Our Moral Sense
“It often happens that a man is more humanely related to a cat or dog than to any human being” -Thoreau.
For centuries, we have thought of ourselves, not as mammals, but as humans, a race that has evolved past that of our sister species. However, this train of thought has led to the expansion of simple character traits into flaws that have enveloped our entire species and now afflicts us all. These flaws become clearly visible under the examination of Mark Twain. In The Lowest Animal, Mark Twain explores how human flaws constitute us as the lowest animals. Throughout his essay, Twain uses experiments (many of questionable legitimacy) and historical evidence to disprove the Darwanistic theory that humans evolved from animals and to substantiate that animals have in fact descended from animals.
4Now, holding personal and philosophical beliefs aside, Twain’s use of seemingly conclusive evidence does hold a moving argument that the theory of evolution is actually reversed; and that even from Twain’s time to present we as a race have devolved even more to be considered a lower animal than the people of Twain’s time. All humans are flawed; though some to a higher degree than others. One of the most evident of human flaws is our inclination to always want more. We are by nature greedy beings as Mark Twain finds evident by his examination of human compared to animal actions. To prove this point Twain recounts the story of a hunting trip in which a group of men, for the entertainment of an English Earl, “killed seventy-two of those [buffalo]; and ate part of one of them and left the seventy-one to rot” (Twain, 470). 4
This does only to prove Twain’s point that humans “wantonly destroy what they have no use for” (Twain, 471) because it is available and we are afraid that if we do not take it someone else will. The same results presented themselves when Twain tested the actions of the English Earl against that of an anaconda. The Earl needlessly killed animals with no intention of using the remains in contrast to the anaconda who, when left alone with seven young calves, kills only one to sate his hunger and poses no serious threat to the remaining calves.
Not only are humans greedy, Twain finds, but humans have distended into a
pit of narcissistic tendencies. To test his theory of human selfishness Twain analyzes the actions of rich men compared to those of the animals. While rich men show “a rabid hunger for more, and [did] not scrupled to cheat the ignorant and the helpless out of their poor servings in order to partially appease that appétit” (Twain, 471), the animals used in the study “made accumulations, but stopped when they had gathered a winter supply, and could not be persuaded to add to it either honestly or by chicane” (Twain, 471). This experiment dose only to prove Twains theory of descendent and disprove the long held theory of evolution. Greed is only one of many flaws that humans have come to possess and even perfect. Take war for example, it is often caused by nationalistic quarrels between one patriot and another.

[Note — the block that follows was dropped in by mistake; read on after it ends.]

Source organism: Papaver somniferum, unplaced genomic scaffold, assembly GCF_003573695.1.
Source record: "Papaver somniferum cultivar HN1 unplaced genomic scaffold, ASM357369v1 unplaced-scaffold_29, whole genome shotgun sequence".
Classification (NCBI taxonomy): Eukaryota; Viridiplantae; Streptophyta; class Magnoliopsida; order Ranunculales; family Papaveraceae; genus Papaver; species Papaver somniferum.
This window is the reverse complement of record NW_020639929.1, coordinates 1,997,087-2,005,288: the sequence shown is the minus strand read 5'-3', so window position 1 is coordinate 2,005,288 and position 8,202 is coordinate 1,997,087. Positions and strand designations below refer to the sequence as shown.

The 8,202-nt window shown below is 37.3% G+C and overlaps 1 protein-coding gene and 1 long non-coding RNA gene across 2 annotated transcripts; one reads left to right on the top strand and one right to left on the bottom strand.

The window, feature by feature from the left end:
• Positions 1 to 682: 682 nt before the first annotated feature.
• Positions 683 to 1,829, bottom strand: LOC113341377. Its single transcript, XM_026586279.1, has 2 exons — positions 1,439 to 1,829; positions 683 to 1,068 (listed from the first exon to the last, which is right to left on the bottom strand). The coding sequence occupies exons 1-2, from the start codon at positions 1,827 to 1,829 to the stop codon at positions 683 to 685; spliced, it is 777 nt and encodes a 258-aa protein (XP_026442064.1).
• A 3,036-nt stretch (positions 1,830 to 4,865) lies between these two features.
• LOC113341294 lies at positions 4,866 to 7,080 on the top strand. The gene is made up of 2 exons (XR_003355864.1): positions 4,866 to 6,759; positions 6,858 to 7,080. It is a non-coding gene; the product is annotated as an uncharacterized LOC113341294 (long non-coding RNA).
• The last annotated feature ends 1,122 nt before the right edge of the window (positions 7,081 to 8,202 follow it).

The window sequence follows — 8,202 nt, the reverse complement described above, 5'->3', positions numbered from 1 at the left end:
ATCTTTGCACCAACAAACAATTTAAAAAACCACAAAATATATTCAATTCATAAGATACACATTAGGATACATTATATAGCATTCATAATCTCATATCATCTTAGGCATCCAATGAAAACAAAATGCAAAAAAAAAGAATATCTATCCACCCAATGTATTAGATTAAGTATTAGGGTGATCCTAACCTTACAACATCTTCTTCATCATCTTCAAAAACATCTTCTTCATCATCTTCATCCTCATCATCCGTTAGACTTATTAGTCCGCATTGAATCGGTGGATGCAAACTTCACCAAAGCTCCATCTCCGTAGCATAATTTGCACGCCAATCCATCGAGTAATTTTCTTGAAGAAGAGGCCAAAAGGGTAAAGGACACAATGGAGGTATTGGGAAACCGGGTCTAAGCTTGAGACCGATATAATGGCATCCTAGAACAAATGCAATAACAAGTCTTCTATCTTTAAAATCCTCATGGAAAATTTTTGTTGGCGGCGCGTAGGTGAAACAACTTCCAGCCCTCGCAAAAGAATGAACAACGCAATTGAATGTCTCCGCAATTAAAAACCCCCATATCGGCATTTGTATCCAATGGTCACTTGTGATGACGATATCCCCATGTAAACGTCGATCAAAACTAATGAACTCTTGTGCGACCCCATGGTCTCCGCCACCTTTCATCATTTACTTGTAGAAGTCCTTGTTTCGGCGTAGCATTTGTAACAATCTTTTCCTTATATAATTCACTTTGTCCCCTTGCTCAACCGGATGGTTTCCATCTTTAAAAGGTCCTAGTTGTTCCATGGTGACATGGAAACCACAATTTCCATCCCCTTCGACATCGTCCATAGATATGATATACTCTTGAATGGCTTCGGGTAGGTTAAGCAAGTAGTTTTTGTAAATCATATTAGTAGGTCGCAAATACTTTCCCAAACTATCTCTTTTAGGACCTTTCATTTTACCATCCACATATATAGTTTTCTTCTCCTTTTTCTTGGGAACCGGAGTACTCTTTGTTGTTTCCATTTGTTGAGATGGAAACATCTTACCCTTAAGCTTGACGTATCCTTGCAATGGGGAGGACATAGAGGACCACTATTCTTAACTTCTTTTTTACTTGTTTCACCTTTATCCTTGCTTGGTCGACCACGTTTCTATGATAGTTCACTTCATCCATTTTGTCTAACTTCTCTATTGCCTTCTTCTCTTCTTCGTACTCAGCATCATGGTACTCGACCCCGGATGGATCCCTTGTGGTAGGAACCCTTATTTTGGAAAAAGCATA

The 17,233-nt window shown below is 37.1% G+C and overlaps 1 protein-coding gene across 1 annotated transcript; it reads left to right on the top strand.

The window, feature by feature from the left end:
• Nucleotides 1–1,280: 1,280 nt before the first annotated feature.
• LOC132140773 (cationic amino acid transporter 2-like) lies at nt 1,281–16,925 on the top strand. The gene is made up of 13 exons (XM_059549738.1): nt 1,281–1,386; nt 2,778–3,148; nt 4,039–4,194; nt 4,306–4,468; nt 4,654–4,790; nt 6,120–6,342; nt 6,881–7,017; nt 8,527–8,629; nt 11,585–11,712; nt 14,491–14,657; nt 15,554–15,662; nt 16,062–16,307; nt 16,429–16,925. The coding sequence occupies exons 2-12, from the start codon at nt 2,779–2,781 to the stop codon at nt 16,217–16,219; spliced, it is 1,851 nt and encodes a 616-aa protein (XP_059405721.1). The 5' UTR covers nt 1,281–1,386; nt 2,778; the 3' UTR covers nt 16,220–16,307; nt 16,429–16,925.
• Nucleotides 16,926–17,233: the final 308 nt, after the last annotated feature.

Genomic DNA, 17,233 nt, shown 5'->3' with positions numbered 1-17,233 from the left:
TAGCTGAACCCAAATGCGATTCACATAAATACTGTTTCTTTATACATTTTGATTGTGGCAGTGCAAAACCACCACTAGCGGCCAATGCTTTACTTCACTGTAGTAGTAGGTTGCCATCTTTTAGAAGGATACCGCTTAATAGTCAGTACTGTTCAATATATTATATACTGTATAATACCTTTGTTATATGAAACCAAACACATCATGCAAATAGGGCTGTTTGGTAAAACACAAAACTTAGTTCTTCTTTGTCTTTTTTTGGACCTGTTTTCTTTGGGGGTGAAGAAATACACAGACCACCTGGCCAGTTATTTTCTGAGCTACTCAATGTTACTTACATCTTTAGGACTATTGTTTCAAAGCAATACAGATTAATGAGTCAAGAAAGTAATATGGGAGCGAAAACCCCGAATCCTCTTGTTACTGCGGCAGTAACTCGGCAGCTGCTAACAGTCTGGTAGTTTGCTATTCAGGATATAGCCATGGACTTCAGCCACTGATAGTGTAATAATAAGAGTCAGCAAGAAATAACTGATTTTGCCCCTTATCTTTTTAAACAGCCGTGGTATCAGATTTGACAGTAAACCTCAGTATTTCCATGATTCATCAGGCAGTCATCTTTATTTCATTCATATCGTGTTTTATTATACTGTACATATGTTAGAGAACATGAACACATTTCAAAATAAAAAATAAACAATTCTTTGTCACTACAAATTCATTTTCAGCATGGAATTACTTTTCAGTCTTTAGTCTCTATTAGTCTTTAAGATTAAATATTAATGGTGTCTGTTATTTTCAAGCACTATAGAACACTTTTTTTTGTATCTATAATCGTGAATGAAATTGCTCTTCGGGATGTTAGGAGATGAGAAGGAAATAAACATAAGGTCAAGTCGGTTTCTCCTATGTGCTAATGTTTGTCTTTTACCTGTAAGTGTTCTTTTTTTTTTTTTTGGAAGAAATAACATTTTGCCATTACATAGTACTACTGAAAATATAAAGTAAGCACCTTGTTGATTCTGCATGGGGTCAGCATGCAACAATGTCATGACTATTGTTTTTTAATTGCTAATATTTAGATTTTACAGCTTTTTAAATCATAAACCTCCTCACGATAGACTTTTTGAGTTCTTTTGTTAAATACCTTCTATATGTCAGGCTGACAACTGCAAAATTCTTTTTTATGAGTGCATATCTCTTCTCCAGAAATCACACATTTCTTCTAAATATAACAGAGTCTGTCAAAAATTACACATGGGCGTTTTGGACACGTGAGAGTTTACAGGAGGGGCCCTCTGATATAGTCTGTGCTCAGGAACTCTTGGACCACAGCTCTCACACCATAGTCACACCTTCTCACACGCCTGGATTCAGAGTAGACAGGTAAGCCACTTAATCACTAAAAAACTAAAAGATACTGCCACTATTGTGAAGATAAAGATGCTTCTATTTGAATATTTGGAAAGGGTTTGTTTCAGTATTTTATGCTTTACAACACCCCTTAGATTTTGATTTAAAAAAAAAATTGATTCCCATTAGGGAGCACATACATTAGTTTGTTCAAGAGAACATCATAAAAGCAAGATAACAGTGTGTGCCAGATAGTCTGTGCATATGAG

Twain explains that Man is the only animal that willingly participates in public genocide to protect a piece of land, or a mythical icon not truly known to have existed. His experiments show that animals do not “gathers his brethren about him and go forth in cold blood and with calm pulse to exterminate his kind”(Twain,472) but men have worked for century’s to perfect that ability. Moreover, in doing this man becomes the only animal that “helpless fellow of his country takes possession of it and drives him out of it or destroys him” (Twain, 472). As Twain delves deeper, his experiment concludes that animals fight individually and that humans are the only animals that engage in “organized masses” (Twain, 472). In this, Twain proves that humans are the only animals that group together to thoughtlessly destroy each other with the possibility that they themselves might also be destroyed.
Twain reveals that war is not humanities only issue concerning the individual and throughout all of history, people have been persecuted for holding different beliefs and ideals. This human flaw is never more apparent than is the differences of religion. Using historical evidence, Twain predates religious human prejudice to “the first Richards time [when] he shuts up a multitude of Jew families in a tower and sets fire to it” (Twain, 472).
This mass execution was performs over a religious conflict revolving around a book that supposedly was written at the beginning of humanity. Animals are not susceptible to such foolishness because they have no known religions and there for obviously make less bias decisions than humans.